Due to the lack of men after the Civil War, a small western town allows a bachelorette with ulterior motives to save a horse thief from the gallows by marrying him. They must deal with his old gang, the Sheriff, the bank, and each other.
A documentary on the making of the three Godfather films, with interviews and recollections from the film makers and cast. This feature also includes the original screen tests of some of ... See full summary »
Francis Ford Coppola,
THE GODFATHER LEGACY goes deep inside Francis Ford Coppola's epic saga about the Corleone crime family and reveals how the Academy Award-winning film and its sequels became one of the most ... See full summary »
After the war, L.A. private eye Jake Gittes is hired by realtor Jake Berman. He proves the infidelity of Berman's wife Kitty and sets up a way for her to be caught in the act. At the rendezvous, Berman shoots the co-respondent who turns out to be his business partner. Gittes finds himself in the middle of a complicated web, under pressure from all sides for a wire recording of the fatal encounter. He then realises that the land the partners were developing was once an orange grove connected with a case he has never quite got over.Written by
Jeremy Perkins <firstname.lastname@example.org>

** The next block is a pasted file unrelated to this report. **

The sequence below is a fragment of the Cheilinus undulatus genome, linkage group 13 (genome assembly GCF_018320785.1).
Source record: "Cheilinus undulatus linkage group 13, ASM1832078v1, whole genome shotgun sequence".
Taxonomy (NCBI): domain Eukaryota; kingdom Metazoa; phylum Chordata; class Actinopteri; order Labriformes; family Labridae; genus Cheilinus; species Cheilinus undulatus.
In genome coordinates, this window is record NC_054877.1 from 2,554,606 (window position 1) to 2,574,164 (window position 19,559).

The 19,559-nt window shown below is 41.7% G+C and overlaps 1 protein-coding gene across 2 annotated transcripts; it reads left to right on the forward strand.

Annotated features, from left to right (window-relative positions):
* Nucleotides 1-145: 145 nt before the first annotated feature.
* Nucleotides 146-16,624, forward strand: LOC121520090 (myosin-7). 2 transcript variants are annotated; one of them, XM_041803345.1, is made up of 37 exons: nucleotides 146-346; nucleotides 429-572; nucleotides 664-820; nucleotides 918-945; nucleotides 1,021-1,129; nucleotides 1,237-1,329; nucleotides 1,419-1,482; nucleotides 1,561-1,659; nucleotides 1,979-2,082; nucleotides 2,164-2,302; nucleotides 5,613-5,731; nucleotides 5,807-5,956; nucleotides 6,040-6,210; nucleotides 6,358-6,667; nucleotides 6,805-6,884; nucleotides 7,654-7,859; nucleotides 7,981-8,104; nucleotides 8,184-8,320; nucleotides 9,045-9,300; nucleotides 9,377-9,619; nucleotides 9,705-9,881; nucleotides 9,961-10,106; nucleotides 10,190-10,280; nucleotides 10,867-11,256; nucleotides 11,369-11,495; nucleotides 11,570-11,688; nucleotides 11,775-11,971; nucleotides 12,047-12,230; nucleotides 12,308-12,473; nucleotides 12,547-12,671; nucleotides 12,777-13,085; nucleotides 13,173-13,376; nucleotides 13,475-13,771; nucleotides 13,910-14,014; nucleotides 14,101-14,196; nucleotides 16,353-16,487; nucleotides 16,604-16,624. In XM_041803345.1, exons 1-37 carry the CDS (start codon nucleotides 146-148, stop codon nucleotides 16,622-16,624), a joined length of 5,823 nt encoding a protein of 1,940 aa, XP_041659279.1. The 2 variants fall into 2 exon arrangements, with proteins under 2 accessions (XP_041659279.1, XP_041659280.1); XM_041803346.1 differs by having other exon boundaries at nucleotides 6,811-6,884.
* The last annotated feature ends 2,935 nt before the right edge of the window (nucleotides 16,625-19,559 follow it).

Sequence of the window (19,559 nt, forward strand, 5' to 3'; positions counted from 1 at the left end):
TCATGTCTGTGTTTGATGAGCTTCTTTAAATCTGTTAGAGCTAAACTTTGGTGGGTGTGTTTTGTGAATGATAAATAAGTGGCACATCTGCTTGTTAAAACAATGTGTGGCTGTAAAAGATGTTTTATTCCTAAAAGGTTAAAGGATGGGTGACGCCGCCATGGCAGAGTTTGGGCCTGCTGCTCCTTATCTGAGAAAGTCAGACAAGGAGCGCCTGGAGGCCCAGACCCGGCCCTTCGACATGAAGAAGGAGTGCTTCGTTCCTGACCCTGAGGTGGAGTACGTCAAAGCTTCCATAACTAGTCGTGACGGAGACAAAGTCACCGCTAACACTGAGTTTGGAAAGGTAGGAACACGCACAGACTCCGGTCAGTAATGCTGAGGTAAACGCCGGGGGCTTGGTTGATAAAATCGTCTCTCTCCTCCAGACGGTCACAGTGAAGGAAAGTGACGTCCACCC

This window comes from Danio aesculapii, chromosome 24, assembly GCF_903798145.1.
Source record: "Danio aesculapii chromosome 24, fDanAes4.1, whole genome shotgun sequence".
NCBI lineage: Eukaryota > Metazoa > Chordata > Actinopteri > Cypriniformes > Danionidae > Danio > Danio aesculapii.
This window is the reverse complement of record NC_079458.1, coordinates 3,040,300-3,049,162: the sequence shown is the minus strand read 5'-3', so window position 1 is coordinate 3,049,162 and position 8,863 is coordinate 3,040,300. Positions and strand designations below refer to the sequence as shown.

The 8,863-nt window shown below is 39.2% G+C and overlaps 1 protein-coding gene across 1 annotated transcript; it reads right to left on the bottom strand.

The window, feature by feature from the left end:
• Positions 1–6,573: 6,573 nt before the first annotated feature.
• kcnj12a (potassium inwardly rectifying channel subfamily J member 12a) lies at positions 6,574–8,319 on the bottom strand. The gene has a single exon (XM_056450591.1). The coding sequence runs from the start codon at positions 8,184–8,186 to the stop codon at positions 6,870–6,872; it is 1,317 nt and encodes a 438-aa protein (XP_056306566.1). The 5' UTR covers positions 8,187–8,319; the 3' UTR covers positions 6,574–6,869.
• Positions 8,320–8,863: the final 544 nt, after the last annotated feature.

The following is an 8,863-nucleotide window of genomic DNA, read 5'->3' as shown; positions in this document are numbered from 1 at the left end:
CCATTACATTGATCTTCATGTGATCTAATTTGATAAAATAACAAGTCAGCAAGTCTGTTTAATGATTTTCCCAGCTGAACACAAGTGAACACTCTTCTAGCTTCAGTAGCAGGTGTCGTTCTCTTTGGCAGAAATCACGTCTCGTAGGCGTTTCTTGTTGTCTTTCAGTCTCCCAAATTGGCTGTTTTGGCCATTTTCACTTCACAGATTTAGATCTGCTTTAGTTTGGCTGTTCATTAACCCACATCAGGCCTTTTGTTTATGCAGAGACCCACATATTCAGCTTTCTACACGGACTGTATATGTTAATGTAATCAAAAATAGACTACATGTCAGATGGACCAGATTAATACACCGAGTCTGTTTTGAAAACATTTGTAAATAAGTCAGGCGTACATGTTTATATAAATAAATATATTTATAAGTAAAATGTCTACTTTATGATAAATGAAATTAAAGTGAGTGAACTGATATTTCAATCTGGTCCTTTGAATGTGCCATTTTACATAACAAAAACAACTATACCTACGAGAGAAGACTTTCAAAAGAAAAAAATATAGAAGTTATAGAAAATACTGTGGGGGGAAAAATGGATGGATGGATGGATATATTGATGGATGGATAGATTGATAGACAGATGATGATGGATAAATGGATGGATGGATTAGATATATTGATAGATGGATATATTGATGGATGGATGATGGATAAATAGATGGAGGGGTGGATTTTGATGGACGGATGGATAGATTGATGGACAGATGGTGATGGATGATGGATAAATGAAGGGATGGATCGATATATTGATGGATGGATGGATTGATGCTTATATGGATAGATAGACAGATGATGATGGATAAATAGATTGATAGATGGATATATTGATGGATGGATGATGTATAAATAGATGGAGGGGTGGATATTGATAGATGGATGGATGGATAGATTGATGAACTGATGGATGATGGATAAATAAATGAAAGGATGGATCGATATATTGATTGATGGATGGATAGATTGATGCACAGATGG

Nicholson and writer Robert Towne revisit old haunts...
Long-delayed follow-up (of sorts) to 1974's "Chinatown", which was directed by Roman Polanski and featured Jack Nicholson as 1930s private detective J.J. Gittes. "The Two Jakes" was written by returning screenwriter Robert Towne and directed by Nicholson himself, who also stars, but--despite a certain patchy swagger and style--it's a let-down for admirers of the previous film, and a yawner to latter-day Nicholson fans who might be expecting some combative, belligerent fireworks. Jack's gumshoe delves into an infidelity scandal which quickly leads to dirty doings in the oil business (it was water the first time). Confusing and deadly slow, with the irritating, gravel-voiced narration by Nicholson failing to supply the proper mood. There are a few arty camera set-ups and good players in the cast (including Meg Tilly, Harvey Keitel, Eli Wallach, and a nice 'bit' by Faye Dunaway), but it fails to intrigue even on a nostalgic level. * from ****
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